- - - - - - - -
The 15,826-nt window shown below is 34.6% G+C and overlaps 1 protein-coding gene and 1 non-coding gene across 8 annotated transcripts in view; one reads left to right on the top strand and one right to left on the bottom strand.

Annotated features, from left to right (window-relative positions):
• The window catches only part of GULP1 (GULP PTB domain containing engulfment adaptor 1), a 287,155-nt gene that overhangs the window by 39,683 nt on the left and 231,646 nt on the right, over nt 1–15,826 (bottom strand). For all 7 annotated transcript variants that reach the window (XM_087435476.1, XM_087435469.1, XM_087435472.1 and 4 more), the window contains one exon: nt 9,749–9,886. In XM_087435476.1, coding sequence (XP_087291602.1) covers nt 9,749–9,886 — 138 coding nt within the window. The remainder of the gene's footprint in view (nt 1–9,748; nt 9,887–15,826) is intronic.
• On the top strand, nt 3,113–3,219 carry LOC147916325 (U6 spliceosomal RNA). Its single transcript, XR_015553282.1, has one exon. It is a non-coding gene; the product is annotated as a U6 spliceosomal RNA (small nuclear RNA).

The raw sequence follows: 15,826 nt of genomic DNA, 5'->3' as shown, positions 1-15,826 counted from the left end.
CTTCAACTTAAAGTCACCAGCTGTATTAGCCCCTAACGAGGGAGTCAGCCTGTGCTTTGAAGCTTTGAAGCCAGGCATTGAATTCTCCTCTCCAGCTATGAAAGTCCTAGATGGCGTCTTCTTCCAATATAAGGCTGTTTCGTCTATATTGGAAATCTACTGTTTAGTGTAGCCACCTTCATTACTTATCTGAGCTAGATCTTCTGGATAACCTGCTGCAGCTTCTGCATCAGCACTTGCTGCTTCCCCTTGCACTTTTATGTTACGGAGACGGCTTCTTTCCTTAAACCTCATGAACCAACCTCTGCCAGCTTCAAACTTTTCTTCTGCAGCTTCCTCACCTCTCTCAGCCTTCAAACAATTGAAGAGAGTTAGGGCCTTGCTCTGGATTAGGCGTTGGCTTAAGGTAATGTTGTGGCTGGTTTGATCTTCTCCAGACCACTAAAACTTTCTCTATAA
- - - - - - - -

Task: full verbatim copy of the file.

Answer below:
The 15,826-nt window shown below is 34.6% G+C and overlaps 1 protein-coding gene and 1 non-coding gene across 8 annotated transcripts in view; one reads left to right on the top strand and one right to left on the bottom strand.

Annotated features, from left to right (window-relative positions):
• The window catches only part of GULP1 (GULP PTB domain containing engulfment adaptor 1), a 287,155-nt gene that overhangs the window by 39,683 nt on the left and 231,646 nt on the right, over nt 1–15,826 (bottom strand). For all 7 annotated transcript variants that reach the window (XM_087435476.1, XM_087435469.1, XM_087435472.1 and 4 more), the window contains one exon: nt 9,749–9,886. In XM_087435476.1, coding sequence (XP_087291602.1) covers nt 9,749–9,886 — 138 coding nt within the window. The remainder of the gene's footprint in view (nt 1–9,748; nt 9,887–15,826) is intronic.
• On the top strand, nt 3,113–3,219 carry LOC147916325 (U6 spliceosomal RNA). Its single transcript, XR_015553282.1, has one exon. It is a non-coding gene; the product is annotated as a U6 spliceosomal RNA (small nuclear RNA).

The raw sequence follows: 15,826 nt of genomic DNA, 5'->3' as shown, positions 1-15,826 counted from the left end.
CTTCAACTTAAAGTCACCAGCTGTATTAGCCCCTAACGAGGGAGTCAGCCTGTGCTTTGAAGCTTTGAAGCCAGGCATTGAATTCTCCTCTCCAGCTATGAAAGTCCTAGATGGCGTCTTCTTCCAATATAAGGCTGTTTCGTCTATATTGGAAATCTACTGTTTAGTGTAGCCACCTTCATTACTTATCTGAGCTAGATCTTCTGGATAACCTGCTGCAGCTTCTGCATCAGCACTTGCTGCTTCCCCTTGCACTTTTATGTTACGGAGACGGCTTCTTTCCTTAAACCTCATGAACCAACCTCTGCCAGCTTCAAACTTTTCTTCTGCAGCTTCCTCACCTCTCTCAGCCTTCAAACAATTGAAGAGAGTTAGGGCCTTGCTCTGGATTAGGCGTTGGCTTAAGGTAATGTTGTGGCTGGTTTGATCTTCTCCAGACCACTAAAACTTTCTCTATAA